Kristy Stubblefield has witnessed her share of appalling abuse.
As executive director of Families in Crisis, a local shelter for domestic violence victims, she has seen cases of brutality.
“We had a lady who was black and blue from head-to-toe. She was bruised between her fingers and toes when we met with her at the hospital to bring her to the shelter,” said Stubblefield while recollecting one of the worst cases she’s seen. “There was bruising on top of bruising on top of bruising. The bruises weren’t allowed to heal before more bruises were made on top of those.”
October is Domestic Violence Awareness Month where organizations such as Families in Crisis strive to bring knowledge, support and increased awareness to the epidemic of domestic abuse and assault.
According to the National Coalition Against Domestic Violence, every year 10 million people across the country are physically abused by an intimate partner. Furthermore, the coalition reports 463 gun-related domestic violence fatalities have occurred this year, about 20,000 calls are placed to domestic violence hotlines each day and 20% of women in the U.S. have reported being raped.
Stubblefield observes many forms of domestic assault throughout her coverage area of Warren, Grundy and Sequatchie counties.
“Last year alone, we answered 4,168 calls, and there were 773 cases reported,” said Stubblefield.
Stubblefield says the level of violence is increasing, and the type of domestic violence is becoming more abusive. Often times, drugs and alcohol are involved.
“Physical violence has gotten a lot worse in the last several years and verbal and financial abuse are huge,” says Stubblefield.
The number of individuals needing to stay overnight in the Families in Crisis safe house typically averaged 1,500 the past five years. However, last year 3,953 beds were provided. Between January and April of 2019, the organization had already provided 1,500 bed nights and expects that number to double by the end of this year.
Signs of assault and abuse include the victim not typically speaking for themselves, especially if the abusive partner is around, not making eye contact with someone they are speaking to, having very low self-esteem and their appearance might start changing either due to depression or the perpetrator telling them how to dress or look. Mental abuse tends to brainwash the victim, convincing them they have to stay in the violent relationship due to having nowhere else to go.
“Typically, we see children become happier once they come into the shelter. I’ve had children tell me, ‘Ms. Kristy, this house is like a castle.’ The children have been misplaced and are somewhere new, but they tend to feel happier, safer, more comfortable and as though they can be themselves without any negative repercussions,” says Stubblefield.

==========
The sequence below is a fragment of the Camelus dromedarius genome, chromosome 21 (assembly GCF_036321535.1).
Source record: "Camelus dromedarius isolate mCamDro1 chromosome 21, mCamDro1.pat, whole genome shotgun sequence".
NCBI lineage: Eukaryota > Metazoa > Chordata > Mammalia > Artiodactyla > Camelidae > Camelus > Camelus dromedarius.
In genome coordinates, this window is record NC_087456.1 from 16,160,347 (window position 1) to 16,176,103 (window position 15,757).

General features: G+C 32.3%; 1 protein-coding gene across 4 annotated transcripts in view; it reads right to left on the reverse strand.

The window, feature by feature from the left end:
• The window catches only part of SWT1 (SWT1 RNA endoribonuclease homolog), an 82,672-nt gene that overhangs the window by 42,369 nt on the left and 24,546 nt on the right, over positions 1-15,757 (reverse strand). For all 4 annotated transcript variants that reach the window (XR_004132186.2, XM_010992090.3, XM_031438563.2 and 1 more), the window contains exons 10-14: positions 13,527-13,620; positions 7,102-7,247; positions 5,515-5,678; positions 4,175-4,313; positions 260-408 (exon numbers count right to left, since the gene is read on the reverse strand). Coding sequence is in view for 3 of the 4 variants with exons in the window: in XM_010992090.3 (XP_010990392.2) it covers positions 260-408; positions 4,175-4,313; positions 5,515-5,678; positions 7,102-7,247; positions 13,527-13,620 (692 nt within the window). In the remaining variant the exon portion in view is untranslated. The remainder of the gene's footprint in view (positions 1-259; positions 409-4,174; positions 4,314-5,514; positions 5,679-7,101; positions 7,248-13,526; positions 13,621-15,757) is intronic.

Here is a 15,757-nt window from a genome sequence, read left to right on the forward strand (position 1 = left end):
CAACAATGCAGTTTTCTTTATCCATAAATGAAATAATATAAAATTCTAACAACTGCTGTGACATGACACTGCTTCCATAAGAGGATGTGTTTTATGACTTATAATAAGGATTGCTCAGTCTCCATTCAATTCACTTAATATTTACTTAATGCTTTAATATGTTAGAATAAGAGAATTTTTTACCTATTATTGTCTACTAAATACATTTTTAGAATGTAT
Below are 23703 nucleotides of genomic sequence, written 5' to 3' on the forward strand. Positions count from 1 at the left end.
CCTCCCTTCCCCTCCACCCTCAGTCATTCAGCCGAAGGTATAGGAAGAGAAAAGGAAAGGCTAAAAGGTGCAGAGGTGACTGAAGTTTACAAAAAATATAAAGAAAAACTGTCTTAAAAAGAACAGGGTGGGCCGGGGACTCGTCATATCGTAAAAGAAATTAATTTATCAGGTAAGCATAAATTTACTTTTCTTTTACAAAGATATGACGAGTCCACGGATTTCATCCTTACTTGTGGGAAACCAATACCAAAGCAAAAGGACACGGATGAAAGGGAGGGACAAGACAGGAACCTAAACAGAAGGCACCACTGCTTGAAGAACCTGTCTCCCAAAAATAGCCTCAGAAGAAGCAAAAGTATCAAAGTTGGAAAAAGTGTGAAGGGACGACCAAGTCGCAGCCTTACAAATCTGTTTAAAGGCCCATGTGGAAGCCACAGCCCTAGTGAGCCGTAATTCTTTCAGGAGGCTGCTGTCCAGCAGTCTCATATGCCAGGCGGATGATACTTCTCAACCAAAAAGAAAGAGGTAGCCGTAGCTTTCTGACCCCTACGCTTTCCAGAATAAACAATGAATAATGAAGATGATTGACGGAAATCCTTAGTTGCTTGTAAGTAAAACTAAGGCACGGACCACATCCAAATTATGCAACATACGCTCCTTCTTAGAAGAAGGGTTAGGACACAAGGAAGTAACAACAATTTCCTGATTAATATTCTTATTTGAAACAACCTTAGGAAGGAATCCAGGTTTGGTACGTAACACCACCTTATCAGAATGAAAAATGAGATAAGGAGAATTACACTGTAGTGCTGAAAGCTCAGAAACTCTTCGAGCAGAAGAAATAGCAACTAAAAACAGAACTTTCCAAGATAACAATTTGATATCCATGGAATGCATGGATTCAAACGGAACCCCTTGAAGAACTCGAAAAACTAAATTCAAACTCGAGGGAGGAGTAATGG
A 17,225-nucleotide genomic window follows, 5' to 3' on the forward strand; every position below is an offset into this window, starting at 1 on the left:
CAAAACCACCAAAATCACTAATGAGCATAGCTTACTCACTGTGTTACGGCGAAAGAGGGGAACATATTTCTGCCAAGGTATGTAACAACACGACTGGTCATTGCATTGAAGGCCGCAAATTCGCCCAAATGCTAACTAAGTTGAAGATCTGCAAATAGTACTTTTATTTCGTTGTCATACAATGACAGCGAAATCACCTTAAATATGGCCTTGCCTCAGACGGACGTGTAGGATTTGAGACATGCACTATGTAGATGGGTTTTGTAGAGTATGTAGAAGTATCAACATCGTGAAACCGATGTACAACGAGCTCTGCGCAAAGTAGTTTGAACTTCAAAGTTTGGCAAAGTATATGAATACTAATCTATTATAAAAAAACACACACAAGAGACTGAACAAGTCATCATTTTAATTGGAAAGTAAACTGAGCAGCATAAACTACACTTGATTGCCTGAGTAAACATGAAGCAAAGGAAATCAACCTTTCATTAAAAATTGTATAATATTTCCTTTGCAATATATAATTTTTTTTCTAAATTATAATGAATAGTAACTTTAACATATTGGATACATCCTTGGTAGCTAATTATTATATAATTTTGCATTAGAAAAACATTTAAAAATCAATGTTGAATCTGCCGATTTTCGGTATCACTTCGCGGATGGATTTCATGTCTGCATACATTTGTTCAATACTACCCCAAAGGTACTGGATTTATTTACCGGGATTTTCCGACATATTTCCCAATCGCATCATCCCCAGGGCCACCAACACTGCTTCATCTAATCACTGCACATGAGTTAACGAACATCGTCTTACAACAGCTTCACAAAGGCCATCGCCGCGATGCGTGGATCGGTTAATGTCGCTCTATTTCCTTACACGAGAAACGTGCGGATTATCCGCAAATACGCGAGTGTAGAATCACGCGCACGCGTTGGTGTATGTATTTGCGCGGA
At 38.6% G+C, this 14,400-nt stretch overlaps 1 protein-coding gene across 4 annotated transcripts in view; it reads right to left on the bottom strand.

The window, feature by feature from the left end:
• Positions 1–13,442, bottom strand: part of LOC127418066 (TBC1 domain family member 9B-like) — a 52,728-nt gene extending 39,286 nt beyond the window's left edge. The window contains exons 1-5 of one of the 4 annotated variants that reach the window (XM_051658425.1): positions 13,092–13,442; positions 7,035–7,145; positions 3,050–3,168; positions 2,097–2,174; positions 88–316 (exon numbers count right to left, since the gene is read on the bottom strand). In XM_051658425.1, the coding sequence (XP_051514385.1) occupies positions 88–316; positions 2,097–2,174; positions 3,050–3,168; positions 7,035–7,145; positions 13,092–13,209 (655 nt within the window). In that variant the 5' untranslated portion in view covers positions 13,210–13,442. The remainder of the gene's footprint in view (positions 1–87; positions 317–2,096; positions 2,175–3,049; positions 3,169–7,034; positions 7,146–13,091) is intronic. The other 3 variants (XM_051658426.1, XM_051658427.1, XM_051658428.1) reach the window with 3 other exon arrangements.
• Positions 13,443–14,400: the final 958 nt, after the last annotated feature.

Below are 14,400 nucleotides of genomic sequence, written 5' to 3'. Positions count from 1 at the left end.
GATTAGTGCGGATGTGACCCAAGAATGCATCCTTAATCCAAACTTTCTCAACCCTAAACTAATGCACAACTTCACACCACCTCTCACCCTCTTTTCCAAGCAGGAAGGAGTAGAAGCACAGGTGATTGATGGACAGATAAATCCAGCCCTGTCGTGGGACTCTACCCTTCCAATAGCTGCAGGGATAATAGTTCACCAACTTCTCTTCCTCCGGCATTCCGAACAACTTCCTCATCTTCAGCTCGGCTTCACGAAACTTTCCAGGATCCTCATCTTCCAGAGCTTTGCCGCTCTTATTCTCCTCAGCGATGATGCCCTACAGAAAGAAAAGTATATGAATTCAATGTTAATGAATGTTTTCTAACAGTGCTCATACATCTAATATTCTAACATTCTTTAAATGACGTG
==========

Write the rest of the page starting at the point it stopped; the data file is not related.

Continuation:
Stubblefield believes raising awareness of being able to escape domestic abuse is especially important in rural areas. Many Southern, rural areas contain a mentality of people not wanting to leave or break up a marriage.
“It’s important for the community to learn the signs of abuse, and understand how this is affecting not just the victim but the children as well,” says Stubblefield. “It’s also important to be educated on the services available to help victims and give them reassurance that if they leave the abusive situation, there are options available. They have somewhere safe to go.”
Within the last couple of years, Families in Crisis has allowed people to stay in the shelter for a longer amount of time in order to provide stability, teach victims how to be a single parent and learn how to thrive on their own outside of an abusive relationship.
“The abuse typically goes on for many years, so it will take time for victims to heal and get their lives back to a normal, but better and safer situation,” says Stubblefield.
The shelter has been at or over capacity since January. As of now, the house is populated by 11 women and four children. Other than housing, Families in Crisis provides court advocacy to help the victims navigate the court system, transportation, counseling, support groups and rehousing to create safety and stability. The organization will help with the first month’s rent and deposits.
Families in Crisis accepts adult and children’s clothing, household items, furniture, food items, pet food, over-the-counter medications, toys, school supplies, toiletries and other necessities or day-to-day items. There is a drop-off location behind the Chamber of Commerce or donations can be picked up by calling the organization. Supporting the charity may also be done by using the AmazonSmile Foundation which donates 0.5% of purchases to the organization of your choice or by using your Kroger Plus card and selecting Families in Crisis to receive a percentage of sales each quarter.
“Take the first step to safety, realize you’re not alone and know there is someone who believes you and will help you through the process of getting your life back together,” urges Stubblefield to those who may be in a domestic abuse situation.
If you or someone you know is facing domestic violence or abuse, call the crisis line at 931-473-6221.